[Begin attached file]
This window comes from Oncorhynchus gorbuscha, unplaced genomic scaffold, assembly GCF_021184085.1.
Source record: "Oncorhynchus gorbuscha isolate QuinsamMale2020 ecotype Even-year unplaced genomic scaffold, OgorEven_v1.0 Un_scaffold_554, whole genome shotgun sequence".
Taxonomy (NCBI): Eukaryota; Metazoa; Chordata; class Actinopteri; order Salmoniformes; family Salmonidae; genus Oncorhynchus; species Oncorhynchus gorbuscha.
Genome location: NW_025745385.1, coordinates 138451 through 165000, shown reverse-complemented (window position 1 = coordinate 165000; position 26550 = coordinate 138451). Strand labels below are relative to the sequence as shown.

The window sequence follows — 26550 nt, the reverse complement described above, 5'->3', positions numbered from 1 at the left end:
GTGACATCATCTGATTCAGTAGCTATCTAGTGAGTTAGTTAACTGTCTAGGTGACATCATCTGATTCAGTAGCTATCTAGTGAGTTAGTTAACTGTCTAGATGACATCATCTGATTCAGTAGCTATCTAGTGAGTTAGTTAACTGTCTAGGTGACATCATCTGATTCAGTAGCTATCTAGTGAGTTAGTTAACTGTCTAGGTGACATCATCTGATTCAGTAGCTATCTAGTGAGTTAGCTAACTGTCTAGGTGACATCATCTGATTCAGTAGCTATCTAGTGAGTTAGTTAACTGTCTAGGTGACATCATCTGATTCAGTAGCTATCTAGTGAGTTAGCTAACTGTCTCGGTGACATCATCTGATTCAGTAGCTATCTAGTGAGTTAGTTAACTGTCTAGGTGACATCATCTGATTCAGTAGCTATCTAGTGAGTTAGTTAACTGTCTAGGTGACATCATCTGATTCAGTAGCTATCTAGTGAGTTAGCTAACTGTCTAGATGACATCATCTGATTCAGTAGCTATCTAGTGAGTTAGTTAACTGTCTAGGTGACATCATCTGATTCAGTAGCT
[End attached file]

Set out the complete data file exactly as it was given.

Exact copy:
This window comes from Oncorhynchus gorbuscha, unplaced genomic scaffold, assembly GCF_021184085.1.
Source record: "Oncorhynchus gorbuscha isolate QuinsamMale2020 ecotype Even-year unplaced genomic scaffold, OgorEven_v1.0 Un_scaffold_554, whole genome shotgun sequence".
Taxonomy (NCBI): Eukaryota; Metazoa; Chordata; class Actinopteri; order Salmoniformes; family Salmonidae; genus Oncorhynchus; species Oncorhynchus gorbuscha.
Genome location: NW_025745385.1, coordinates 138451 through 165000, shown reverse-complemented (window position 1 = coordinate 165000; position 26550 = coordinate 138451). Strand labels below are relative to the sequence as shown.

The window sequence follows — 26550 nt, the reverse complement described above, 5'->3', positions numbered from 1 at the left end:
GTGACATCATCTGATTCAGTAGCTATCTAGTGAGTTAGTTAACTGTCTAGGTGACATCATCTGATTCAGTAGCTATCTAGTGAGTTAGTTAACTGTCTAGATGACATCATCTGATTCAGTAGCTATCTAGTGAGTTAGTTAACTGTCTAGGTGACATCATCTGATTCAGTAGCTATCTAGTGAGTTAGTTAACTGTCTAGGTGACATCATCTGATTCAGTAGCTATCTAGTGAGTTAGCTAACTGTCTAGGTGACATCATCTGATTCAGTAGCTATCTAGTGAGTTAGTTAACTGTCTAGGTGACATCATCTGATTCAGTAGCTATCTAGTGAGTTAGCTAACTGTCTCGGTGACATCATCTGATTCAGTAGCTATCTAGTGAGTTAGTTAACTGTCTAGGTGACATCATCTGATTCAGTAGCTATCTAGTGAGTTAGTTAACTGTCTAGGTGACATCATCTGATTCAGTAGCTATCTAGTGAGTTAGCTAACTGTCTAGATGACATCATCTGATTCAGTAGCTATCTAGTGAGTTAGTTAACTGTCTAGGTGACATCATCTGATTCAGTAGCT